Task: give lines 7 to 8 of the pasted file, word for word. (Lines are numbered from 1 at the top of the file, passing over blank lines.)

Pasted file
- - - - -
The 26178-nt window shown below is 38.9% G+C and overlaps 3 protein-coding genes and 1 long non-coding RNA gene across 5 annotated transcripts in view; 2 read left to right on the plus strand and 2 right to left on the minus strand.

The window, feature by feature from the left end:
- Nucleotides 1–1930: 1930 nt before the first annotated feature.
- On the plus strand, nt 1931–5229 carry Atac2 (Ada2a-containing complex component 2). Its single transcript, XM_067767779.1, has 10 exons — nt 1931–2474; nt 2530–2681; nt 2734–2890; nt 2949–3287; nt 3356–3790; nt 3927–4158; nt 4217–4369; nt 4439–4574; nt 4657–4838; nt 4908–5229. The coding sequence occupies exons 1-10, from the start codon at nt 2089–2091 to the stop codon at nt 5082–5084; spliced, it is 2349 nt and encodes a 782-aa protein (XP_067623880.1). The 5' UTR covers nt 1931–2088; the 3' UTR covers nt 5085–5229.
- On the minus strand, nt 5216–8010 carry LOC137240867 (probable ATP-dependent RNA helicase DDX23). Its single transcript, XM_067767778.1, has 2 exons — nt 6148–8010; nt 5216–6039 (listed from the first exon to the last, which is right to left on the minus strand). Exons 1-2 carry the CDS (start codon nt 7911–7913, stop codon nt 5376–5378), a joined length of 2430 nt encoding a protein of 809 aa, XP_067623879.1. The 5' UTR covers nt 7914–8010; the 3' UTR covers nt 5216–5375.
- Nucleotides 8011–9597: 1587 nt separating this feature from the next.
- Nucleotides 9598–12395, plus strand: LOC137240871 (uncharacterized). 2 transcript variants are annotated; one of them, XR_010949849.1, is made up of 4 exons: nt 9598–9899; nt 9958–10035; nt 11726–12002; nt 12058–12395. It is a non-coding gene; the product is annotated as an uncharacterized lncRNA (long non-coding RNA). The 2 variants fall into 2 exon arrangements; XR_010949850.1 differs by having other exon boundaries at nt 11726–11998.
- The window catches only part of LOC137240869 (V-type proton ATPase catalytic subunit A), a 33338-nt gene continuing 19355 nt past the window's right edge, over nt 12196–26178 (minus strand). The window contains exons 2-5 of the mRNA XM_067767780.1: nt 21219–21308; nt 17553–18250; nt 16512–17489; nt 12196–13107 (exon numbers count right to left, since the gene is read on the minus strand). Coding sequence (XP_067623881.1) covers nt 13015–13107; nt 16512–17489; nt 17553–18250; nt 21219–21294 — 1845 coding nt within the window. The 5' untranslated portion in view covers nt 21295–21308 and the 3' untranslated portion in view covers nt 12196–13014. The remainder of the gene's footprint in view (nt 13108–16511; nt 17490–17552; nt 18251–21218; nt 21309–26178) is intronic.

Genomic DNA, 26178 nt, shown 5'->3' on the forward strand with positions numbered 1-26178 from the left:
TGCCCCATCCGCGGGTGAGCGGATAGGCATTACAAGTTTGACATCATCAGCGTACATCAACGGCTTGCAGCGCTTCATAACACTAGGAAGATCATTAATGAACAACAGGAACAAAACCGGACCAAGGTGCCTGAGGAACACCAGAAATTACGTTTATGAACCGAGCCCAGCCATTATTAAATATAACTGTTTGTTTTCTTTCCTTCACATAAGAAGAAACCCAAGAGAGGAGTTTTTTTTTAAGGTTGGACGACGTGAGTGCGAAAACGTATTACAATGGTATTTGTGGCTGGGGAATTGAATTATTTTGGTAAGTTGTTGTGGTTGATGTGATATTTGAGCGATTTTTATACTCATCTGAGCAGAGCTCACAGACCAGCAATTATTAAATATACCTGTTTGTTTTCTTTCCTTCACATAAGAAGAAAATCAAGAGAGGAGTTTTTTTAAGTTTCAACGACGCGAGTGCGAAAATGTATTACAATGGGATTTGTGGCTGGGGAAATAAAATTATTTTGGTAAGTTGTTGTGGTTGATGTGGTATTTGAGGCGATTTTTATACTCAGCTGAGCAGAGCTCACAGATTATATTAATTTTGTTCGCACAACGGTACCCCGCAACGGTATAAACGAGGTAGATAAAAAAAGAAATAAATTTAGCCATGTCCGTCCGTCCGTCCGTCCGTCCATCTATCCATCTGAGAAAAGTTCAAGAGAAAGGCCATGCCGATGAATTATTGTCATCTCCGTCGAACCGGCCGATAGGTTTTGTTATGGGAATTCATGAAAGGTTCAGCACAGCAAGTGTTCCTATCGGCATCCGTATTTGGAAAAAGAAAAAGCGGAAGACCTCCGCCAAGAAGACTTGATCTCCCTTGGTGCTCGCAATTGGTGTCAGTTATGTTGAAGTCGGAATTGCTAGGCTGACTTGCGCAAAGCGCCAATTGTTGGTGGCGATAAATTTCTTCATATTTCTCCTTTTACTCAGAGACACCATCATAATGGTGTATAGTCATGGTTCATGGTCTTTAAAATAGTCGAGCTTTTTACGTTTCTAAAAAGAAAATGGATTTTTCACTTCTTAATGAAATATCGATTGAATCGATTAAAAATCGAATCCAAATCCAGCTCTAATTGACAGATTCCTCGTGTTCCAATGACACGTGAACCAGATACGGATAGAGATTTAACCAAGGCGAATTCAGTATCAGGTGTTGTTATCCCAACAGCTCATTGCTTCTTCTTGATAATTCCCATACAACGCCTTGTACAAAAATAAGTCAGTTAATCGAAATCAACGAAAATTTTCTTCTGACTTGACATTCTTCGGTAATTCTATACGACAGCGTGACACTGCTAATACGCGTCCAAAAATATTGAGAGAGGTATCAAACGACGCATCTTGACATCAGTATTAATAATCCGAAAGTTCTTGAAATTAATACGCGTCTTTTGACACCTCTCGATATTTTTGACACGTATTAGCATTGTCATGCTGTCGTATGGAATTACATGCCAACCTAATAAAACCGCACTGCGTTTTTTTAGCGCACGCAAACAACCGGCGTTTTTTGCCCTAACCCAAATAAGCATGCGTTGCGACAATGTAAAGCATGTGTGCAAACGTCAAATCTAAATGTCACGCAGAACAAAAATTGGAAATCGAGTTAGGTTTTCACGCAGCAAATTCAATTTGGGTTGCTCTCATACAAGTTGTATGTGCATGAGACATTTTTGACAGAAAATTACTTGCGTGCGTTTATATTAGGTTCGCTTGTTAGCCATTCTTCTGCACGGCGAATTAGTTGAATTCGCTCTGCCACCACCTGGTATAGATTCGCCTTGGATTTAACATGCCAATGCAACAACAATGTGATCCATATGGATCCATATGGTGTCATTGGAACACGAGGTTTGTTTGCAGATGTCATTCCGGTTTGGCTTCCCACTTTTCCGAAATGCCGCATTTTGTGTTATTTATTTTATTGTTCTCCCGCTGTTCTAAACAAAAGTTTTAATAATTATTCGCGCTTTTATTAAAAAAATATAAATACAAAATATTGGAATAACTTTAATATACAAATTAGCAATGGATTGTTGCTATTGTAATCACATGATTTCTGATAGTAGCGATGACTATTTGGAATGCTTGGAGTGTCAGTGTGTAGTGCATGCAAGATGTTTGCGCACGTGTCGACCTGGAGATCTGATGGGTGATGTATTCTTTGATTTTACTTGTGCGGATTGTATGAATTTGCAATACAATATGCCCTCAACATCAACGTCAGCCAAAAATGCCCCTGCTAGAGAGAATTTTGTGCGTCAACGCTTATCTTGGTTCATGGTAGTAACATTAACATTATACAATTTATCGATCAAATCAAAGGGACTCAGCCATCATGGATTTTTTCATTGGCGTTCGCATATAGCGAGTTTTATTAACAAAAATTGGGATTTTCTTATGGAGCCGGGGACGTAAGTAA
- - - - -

- Nucleotides 9598–12395, plus strand: LOC137240871 (uncharacterized). 2 transcript variants are annotated; one of them, XR_010949849.1, is made up of 4 exons: nt 9598–9899; nt 9958–10035; nt 11726–12002; nt 12058–12395. It is a non-coding gene; the product is annotated as an uncharacterized lncRNA (long non-coding RNA). The 2 variants fall into 2 exon arrangements; XR_010949850.1 differs by having other exon boundaries at nt 11726–11998.
- The window catches only part of LOC137240869 (V-type proton ATPase catalytic subunit A), a 33338-nt gene continuing 19355 nt past the window's right edge, over nt 12196–26178 (minus strand). The window contains exons 2-5 of the mRNA XM_067767780.1: nt 21219–21308; nt 17553–18250; nt 16512–17489; nt 12196–13107 (exon numbers count right to left, since the gene is read on the minus strand). Coding sequence (XP_067623881.1) covers nt 13015–13107; nt 16512–17489; nt 17553–18250; nt 21219–21294 — 1845 coding nt within the window. The 5' untranslated portion in view covers nt 21295–21308 and the 3' untranslated portion in view covers nt 12196–13014. The remainder of the gene's footprint in view (nt 13108–16511; nt 17490–17552; nt 18251–21218; nt 21309–26178) is intronic.